Waterbury can be a challenge depending on time of day and traffic, I got lucky though and although there was some traffic, it was all moving and with a quick u-turn I was able to get a parking spot right in front of the memorial. CT2 is a really nice memorial to a Navy Chaplin who performed heroically following the sinking of the USS Indianapolis in WWII.
Just outside of Danbury my bike started to stumble, I reached down and switched it to reserve as I’ve done a thousand times before, only it didn’t fix the issue. I bucked along for a bit hoping fuel would flow and it would catch, it didn’t. I pulled over, to the left (I was in the passing lane at the time) having flashbacks to last falls problems. After playing with the valves for a few moments I could see fuel in the filter and it started right up. I realized that this was the first time I’ve hit the reserve since working on the bike, and it’s possible there was just trapped air or something. I continued on, but got off at the next exit to get fuel not wanting to take any chances. This resulted in a detour around Danbury airport, more delay.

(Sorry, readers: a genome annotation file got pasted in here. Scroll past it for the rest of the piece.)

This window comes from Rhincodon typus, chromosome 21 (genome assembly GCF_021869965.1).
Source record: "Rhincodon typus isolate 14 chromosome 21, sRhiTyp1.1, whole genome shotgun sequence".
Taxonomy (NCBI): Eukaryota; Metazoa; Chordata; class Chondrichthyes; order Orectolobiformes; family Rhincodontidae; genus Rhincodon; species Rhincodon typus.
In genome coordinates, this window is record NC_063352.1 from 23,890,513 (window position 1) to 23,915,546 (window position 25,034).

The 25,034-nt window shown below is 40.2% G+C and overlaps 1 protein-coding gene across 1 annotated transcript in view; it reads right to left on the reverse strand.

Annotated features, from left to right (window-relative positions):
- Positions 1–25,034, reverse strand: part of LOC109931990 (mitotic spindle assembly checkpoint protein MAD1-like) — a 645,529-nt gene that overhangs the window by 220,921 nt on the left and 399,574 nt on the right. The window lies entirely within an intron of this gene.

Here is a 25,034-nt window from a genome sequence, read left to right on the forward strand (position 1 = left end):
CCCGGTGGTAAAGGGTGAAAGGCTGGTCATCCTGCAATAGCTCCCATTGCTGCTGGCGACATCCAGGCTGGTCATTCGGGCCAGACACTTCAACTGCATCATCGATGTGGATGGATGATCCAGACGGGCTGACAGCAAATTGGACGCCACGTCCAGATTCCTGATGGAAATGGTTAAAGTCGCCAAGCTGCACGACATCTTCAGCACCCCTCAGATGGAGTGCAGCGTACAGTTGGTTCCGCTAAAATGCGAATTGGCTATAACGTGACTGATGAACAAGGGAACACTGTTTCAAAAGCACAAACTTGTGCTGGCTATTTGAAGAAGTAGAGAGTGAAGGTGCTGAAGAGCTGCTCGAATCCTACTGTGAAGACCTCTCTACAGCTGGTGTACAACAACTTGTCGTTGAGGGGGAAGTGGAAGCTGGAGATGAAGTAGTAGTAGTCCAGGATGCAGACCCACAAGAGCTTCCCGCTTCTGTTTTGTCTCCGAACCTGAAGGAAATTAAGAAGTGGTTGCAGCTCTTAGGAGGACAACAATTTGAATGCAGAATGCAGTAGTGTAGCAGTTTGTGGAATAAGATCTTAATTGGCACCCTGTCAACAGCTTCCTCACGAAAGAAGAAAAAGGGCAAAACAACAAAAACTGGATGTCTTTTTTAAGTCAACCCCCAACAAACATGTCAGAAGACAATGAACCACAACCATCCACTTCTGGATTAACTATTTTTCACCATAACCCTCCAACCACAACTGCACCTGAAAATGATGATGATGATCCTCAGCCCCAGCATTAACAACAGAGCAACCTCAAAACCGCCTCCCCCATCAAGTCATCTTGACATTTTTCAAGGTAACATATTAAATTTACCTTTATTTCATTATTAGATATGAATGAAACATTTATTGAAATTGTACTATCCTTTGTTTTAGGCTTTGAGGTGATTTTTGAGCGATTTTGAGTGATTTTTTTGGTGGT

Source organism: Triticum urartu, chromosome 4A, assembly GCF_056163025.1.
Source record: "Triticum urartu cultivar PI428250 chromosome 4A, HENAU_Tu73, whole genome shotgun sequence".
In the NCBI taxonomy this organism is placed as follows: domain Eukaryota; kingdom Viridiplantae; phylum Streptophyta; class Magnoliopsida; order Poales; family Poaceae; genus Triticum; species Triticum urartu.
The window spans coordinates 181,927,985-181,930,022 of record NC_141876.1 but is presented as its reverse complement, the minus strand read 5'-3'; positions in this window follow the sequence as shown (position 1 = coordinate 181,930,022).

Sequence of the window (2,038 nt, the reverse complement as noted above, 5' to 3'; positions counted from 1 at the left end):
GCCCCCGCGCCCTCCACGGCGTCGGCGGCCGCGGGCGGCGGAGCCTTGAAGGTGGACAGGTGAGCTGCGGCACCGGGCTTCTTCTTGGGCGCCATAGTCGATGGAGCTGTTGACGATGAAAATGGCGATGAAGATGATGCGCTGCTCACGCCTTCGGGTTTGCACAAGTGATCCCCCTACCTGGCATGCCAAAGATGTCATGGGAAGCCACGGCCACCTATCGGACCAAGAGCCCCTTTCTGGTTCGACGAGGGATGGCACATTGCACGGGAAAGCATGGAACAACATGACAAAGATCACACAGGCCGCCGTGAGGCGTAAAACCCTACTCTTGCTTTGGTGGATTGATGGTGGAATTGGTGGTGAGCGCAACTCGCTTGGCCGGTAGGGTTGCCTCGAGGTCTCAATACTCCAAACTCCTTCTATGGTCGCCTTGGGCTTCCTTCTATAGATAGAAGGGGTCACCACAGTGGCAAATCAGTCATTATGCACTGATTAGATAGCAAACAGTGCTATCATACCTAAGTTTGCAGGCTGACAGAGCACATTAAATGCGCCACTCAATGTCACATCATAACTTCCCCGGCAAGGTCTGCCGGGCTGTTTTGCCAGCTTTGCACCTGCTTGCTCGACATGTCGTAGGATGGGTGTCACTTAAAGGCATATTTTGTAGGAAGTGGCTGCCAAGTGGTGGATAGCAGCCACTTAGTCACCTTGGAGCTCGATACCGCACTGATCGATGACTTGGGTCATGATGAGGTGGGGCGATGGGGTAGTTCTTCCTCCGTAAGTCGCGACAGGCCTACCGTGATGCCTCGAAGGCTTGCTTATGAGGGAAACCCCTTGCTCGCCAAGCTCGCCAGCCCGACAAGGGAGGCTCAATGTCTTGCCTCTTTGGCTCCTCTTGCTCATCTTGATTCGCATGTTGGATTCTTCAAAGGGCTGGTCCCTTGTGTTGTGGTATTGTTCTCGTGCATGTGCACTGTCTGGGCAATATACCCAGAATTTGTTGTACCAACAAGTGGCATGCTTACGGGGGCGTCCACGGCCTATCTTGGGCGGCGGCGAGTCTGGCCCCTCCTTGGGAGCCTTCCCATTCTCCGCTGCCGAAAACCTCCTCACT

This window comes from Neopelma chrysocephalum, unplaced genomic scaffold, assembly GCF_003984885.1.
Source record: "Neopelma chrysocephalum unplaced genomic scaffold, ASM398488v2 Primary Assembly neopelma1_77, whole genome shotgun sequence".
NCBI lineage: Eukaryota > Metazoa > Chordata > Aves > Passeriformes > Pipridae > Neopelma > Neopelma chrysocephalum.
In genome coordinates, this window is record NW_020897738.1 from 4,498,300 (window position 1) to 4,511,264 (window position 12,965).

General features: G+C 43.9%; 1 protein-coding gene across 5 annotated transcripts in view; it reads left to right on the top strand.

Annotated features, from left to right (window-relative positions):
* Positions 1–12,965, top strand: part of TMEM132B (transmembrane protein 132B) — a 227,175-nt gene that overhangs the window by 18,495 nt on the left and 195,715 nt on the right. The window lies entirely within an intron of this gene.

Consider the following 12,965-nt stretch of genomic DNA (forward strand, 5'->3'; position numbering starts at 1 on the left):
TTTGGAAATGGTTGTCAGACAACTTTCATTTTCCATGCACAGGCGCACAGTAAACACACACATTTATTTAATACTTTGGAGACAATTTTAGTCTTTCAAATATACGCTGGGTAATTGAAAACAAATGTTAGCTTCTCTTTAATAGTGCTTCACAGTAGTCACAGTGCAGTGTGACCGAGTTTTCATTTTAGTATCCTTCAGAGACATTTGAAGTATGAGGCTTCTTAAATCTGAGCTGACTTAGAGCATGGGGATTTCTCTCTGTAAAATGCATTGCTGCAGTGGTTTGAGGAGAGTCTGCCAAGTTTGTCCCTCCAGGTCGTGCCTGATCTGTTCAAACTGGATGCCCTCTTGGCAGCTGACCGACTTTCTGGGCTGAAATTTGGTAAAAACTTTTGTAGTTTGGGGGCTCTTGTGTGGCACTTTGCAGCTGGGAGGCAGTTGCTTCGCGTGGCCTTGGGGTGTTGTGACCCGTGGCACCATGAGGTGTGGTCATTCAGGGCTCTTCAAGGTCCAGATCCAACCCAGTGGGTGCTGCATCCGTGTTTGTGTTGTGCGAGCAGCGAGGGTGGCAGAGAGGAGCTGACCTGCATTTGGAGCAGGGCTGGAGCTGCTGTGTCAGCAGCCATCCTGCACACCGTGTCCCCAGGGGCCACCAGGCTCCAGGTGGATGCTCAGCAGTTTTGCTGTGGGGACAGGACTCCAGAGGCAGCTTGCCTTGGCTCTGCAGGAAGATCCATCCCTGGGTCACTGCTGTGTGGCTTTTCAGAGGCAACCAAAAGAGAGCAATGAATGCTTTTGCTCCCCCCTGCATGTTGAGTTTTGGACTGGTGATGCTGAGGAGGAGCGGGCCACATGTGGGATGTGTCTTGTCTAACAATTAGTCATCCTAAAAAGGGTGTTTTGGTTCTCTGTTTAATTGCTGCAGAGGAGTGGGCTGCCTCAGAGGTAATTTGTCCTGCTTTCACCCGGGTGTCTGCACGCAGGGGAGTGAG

CT4 is the CT American Legion Post. This maybe another example of the rallymaster playing mind games. You can see one of last years ToH memorials from the parking lot here. As I pulled in I had a brief moment of panic that I’d screwed up and put in the wrong waypoint. I checked the listing and confirmed it was correct, took my picture and was on my way.
It figures that the one place on this entire trip that I get stuck in traffic is RT15, a road I take to/from work every day. At least it wasn’t too bad all considered, I probably only lost about 10 minutes. This was also the only time my GPSs really disagreed, the Garmin was convinced the access road to the memorial was one way, and it was, but Garmin had the direction wrong. Took a minute or two to find the right site, a statue of a sailor looking off into the sea. This is listed as a 24hr site, but there is a sign there that says the road it technically closed after 10pm (or something like that), I’d be surprised if it’s enforced though.